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EDITORIAL: Vote for Amendment 7

Monday, October 30, 2006

There is no sensible reason for Orleans Parish to have seven property tax assessors.

Jefferson Parish, which is larger, has one assessor. St. Tammany Parish, which is one of the fastest-growing parishes in Louisiana, has one assessor.

In fact, every other parish in the state has one property tax assessor. New Orleans' fractured system is a throwback to the 19th century, when the city absorbed Carollton and other outlying towns without streamlining government.

The modern city should not be saddled with outmoded political structures from the 1800s. The fragmented system is costly, inefficient and inequitable. Now more than ever, post-Katrina New Orleans needs to streamline government and maximize its resources.

Constitutional Amendment 7 is crucial to that effort. The amendment would do away with the seven-assessor system in New Orleans and consolidate the duties into one position.

The change is long overdue. Some Orleans Parish assessor offices have been turned into family fiefdoms, with one generation essentially turning the office over to the next. These assessors want voters to believe that the current system works to the advantage of New Orleanians, but the assessors are the ones who benefit.

The total spent on the assessors -- including salaries, expense funds, vehicles, travel, phones, gas and other perks -- has run about $1 million in most years, according to research by this newspaper. Roughly $850,000 of that amount could be saved by getting rid of six of the assessors.

Some assessors argue that the money now spent on their salaries and benefits would have to be used to hire more staff, and that may be true. But $850,000 could pay the salaries of a cadre of qualified property appraisers, which would be a much smarter use of the public's money.

Assessors opposed to the change simply don't want to give up their power. They talk about the personal relationship a property owner is able to have with an assessor in New Orleans, but that is not a credible defense of the system.

An assessor should be many things: fair, efficient, professional, honest, open, knowledgeable about real estate values. But whether or not you know your assessor well enough to have a cup of coffee should not be a factor in how your property value is calculated. The tax assessment system should run so seamlessly and fairly that you don't even have to remember the assessor's name.

Assessments are supposed to be based on facts: the size and condition of a building, comparable selling prices of similar property, the cost to replace a structure and other statistical factors.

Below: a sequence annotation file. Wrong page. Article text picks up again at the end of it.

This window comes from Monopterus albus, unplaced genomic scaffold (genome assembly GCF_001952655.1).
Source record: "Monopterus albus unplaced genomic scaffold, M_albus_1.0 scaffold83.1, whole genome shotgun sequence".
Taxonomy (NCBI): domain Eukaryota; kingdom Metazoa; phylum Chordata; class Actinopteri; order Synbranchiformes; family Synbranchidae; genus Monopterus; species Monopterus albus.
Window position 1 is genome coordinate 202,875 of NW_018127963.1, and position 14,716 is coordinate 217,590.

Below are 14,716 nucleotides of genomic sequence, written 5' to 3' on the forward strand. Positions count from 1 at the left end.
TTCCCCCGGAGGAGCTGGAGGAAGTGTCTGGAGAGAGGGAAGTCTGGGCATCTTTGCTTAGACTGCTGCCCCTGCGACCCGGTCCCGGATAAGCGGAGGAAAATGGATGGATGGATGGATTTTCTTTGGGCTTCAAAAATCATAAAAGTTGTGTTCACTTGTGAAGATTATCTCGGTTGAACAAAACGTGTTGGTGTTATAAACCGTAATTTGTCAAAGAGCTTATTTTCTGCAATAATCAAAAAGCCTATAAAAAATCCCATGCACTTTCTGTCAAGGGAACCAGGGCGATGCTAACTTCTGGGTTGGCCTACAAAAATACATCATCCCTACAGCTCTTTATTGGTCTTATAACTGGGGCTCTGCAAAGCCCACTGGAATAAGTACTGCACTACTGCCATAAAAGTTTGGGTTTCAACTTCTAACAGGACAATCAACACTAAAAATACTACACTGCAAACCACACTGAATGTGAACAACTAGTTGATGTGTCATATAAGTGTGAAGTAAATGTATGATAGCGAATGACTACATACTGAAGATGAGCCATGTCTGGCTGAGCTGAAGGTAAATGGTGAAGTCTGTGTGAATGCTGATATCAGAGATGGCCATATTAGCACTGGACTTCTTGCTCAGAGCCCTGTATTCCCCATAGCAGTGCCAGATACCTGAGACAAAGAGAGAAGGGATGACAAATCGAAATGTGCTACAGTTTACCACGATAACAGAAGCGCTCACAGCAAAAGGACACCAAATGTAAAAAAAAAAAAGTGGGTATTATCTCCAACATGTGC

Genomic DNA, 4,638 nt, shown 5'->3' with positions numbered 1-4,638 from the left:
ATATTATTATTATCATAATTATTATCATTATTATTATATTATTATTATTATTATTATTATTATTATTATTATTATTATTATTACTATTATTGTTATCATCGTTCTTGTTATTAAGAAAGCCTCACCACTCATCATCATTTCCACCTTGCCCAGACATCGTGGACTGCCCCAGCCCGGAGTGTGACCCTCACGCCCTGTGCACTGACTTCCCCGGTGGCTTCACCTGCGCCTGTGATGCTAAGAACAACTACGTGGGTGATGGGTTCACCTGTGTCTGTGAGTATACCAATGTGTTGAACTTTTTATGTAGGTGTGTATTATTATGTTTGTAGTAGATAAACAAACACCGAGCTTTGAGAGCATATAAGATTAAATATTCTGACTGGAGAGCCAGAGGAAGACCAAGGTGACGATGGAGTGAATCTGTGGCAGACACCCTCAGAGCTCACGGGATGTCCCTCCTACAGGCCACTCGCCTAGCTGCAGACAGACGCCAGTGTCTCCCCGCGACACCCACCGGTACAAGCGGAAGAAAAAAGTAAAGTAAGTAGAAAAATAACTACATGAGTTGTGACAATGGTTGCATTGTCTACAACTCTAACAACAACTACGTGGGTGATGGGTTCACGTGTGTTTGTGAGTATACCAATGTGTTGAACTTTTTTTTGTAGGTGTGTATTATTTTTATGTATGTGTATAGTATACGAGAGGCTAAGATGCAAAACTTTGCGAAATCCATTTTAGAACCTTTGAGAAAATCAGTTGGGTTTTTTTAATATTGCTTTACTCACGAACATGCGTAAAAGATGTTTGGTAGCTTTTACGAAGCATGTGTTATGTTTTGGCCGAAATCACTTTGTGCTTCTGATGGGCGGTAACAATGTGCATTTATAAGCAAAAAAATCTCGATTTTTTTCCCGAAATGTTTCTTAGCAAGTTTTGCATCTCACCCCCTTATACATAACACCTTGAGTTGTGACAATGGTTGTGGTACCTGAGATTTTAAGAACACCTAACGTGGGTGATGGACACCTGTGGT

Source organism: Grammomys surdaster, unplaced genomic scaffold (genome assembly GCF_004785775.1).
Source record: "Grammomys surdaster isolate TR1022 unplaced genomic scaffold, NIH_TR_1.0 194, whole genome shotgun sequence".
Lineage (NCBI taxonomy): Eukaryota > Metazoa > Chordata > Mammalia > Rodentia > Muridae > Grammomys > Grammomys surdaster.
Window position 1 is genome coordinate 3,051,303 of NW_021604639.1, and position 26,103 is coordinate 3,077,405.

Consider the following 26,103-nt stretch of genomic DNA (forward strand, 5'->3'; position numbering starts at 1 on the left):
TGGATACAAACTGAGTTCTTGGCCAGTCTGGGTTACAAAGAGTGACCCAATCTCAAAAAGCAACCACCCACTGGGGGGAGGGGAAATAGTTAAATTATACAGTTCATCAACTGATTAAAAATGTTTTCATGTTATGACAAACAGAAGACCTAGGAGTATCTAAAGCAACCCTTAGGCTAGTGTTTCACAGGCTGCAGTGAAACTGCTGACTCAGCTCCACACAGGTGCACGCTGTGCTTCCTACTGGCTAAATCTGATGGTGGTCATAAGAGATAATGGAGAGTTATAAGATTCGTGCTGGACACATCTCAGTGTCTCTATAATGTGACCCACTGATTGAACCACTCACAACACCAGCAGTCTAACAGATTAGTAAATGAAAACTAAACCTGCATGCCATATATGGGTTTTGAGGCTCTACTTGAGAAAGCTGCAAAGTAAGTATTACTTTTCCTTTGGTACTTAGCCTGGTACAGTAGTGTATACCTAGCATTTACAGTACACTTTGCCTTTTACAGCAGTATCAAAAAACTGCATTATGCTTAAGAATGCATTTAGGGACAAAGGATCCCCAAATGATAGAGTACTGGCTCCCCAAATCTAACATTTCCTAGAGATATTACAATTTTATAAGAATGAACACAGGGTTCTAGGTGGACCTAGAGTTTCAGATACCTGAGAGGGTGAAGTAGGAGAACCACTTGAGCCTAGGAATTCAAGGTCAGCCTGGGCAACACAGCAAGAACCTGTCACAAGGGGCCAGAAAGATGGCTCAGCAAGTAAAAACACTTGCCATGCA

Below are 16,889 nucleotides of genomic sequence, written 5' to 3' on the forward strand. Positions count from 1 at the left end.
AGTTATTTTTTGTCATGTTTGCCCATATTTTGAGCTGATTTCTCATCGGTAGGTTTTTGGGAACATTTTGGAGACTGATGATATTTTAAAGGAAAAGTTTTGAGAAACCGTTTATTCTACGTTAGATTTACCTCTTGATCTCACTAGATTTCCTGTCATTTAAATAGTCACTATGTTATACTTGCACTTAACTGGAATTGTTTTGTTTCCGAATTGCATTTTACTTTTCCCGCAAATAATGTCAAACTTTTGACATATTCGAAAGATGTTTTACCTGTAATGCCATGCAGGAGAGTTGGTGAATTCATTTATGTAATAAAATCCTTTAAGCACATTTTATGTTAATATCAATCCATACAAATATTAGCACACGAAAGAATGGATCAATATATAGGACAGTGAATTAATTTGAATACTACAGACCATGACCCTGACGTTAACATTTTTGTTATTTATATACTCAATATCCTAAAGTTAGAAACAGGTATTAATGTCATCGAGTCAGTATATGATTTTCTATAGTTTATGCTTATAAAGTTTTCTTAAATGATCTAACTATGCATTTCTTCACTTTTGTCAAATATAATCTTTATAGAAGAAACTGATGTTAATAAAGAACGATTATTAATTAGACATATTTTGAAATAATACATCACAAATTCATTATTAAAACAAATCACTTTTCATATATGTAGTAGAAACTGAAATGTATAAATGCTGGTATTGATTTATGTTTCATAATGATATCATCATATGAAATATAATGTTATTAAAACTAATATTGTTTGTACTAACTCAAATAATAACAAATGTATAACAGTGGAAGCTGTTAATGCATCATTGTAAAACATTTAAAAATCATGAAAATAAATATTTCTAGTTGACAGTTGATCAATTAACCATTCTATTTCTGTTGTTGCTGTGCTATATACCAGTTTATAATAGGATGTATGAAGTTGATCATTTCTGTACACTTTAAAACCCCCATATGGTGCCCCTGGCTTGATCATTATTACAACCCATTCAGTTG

State law sets up multiple ways for citizens to challenge an assessment they disagree with, and property owners in every parish can go to their assessor's office to do so. Ultimately, if they still are not happy, they can appeal to the Louisiana Tax Commission.

Those safeguards apply to New Orleanians just as they do to property owners in the other 63 parishes in Louisiana.

Despite what defenders of the status quo say, the current system in New Orleans breeds unfairness. Neighbors pay drastically different tax bills on almost identical houses. Instead of gradually increasing property assessments to reflect the market, many buildings are assessed at or near their sales price -- even if the sale occurred 20 years ago. In general, the more recent the purchase, the higher the tax assessment.

So, a modest Uptown cottage bought 15 years ago is assessed at $85,000, and the modest cottage across the street bought last summer is assessed at $300,000. The homeowner with the higher bill doesn't get better service from the city but is paying a greater share of the cost of police protection, street repairs, public education and other services.

That is simply not fair.

The uneven assessments also result in falsely inflated tax millages. New Orleans' millage rate is higher than it should be because the tax base is so undervalued. If property assessments are evened out over time, the tax rate should go down.

Getting rid of six assessors won't automatically fix these imbalances, of course, but having a single assessor with a top-notch staff would make it more likely to occur.

Some assessors want New Orleanians to fear Amendment 7, but in truth, they are the ones who are afraid. They're afraid that voters are going to banish them the way they banished the old levee boards.

For the good of homeowners, for the good of neighborhoods, for the good of the city as it rebuilds, that is what needs to happen. Vote for Amendment 7.

 

September 2006